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Current Theme: Watershed
Watershed Address

Cubic Feet Per Second What is a "Cubic Foot Per Second?"

How is the flow of a river measured?

The rate of flow of a creek, river or flood is measured by quantity over time. This is often refered to as discharge: "the rate at which a volume of water passes a given point in a given amount of time. Common units are cubic feet per second (cfs), second-day feet (sdf), and cubic meter per second (cms)."

How much water is a cubic foot per second?

A cubic foot is like a box of water measuring one foot by one foot by one foot. The USGS defines cubic foot per second (cfs) as "the flow rate or discharge equal to one cubic foot of water per second or about 7.5 gallons per second."

The discharge of Boulder Creek near the Public Library can range from ten or twenty cfs (in the winter months,) to 200 cfs (when the surge of water from the hydroelectric generating plant comes downstream,) to 500 cfs in a year of higher than normal spring runoff (causing closure of the Creek Path in places) to an estimated 29,600 cfs in the event of a 500 year flood!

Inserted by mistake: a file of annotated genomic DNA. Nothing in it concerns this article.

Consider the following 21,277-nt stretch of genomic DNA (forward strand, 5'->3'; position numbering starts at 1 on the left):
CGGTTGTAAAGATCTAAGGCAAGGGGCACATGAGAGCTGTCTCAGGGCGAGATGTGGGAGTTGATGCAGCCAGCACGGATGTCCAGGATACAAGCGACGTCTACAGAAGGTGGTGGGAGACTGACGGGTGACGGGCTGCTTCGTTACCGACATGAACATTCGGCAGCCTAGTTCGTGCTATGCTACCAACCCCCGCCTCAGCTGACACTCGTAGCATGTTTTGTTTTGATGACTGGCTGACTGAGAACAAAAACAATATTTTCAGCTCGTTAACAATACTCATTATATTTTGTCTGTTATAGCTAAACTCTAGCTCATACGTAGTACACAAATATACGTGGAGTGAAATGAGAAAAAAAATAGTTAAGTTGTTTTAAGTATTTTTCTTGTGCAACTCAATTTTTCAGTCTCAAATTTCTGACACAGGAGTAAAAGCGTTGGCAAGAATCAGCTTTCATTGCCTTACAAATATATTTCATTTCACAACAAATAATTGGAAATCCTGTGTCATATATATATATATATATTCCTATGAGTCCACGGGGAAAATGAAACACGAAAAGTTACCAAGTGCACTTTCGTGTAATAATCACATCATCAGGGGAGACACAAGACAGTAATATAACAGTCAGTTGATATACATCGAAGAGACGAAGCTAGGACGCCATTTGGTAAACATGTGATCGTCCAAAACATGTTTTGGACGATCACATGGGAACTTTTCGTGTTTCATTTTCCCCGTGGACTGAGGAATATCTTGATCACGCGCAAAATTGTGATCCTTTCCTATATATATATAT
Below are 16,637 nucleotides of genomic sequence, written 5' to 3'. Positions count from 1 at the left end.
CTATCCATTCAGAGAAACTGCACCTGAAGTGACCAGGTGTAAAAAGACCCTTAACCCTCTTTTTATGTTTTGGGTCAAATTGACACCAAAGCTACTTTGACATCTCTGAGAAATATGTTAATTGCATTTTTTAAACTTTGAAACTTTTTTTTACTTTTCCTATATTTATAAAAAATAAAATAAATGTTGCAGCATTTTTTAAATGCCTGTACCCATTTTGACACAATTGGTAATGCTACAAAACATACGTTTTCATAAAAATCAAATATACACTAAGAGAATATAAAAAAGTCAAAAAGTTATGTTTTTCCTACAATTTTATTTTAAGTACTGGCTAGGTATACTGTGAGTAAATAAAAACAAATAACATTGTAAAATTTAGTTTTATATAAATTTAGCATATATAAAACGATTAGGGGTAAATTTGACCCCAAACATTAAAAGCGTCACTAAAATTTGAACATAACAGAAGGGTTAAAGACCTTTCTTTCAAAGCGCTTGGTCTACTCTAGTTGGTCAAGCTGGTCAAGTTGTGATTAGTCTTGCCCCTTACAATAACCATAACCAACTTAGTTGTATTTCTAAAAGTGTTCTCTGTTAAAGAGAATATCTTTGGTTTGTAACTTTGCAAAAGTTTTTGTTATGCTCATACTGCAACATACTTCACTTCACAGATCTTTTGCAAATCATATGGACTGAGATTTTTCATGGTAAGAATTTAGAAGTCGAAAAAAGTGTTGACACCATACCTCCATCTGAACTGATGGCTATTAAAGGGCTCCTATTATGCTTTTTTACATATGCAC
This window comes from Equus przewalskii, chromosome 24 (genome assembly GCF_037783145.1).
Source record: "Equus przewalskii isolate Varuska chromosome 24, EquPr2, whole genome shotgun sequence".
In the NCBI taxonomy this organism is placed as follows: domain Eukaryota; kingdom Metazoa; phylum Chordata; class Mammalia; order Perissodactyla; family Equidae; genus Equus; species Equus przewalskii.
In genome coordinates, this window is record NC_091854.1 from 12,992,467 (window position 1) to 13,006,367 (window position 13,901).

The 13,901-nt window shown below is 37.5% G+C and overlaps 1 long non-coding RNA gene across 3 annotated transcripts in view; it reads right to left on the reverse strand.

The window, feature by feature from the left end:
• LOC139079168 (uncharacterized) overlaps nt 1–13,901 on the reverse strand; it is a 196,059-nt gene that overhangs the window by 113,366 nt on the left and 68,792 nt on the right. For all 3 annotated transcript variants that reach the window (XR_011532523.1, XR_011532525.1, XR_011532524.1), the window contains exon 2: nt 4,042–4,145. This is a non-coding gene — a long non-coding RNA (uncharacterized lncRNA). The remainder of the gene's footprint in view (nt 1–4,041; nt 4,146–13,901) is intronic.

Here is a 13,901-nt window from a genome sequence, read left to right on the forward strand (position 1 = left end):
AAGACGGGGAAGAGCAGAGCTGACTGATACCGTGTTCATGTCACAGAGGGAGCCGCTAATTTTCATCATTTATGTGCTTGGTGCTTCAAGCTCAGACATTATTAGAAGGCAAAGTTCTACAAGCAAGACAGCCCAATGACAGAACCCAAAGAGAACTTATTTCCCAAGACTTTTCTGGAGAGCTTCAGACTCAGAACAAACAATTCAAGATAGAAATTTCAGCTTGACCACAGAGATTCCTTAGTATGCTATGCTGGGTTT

Side tributaries also vary due to seasonal changes or storm events; many tributaries will be dry much of the year but potentially brim with thousands of cfs of water and debris in the event of a major flood. These can be tracked in the form of a hydrograph, which provides a visual means of seeing changes of flow discharge over time.


For more hydrologic terms, see the online version of the USGS USGS Hydrologic Terms Glossary

Eldorado Classic Image
Photograph of South Boulder Creek in Eldorado Canyon taken around 1920 by an unknown photographer. Copyright by the Denver Public Library. Go to BASIN Gallery for more information

Follow up questions:

  • If one cubic foot of water containes around 7.5 gallons and a gallon of water weighs eight pounds, how much does a cubic foot of water weigh? How about 10 cfs? 100 cfs? 1000 cfs? 10,000 cfs?
  • Find out how much water is anticipated for a tributary near you in the event of a 100 year flood. (See Watershed Address for more on how to find your local tributary.) How does this compare with Boulder Creek in a year of more or less normal runoff (400-500 cfs)?
  • If 20 million gallons a day of drinking water are used, how many many cubic feet per second would that be?


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Last Page Update - Friday November 23, 2007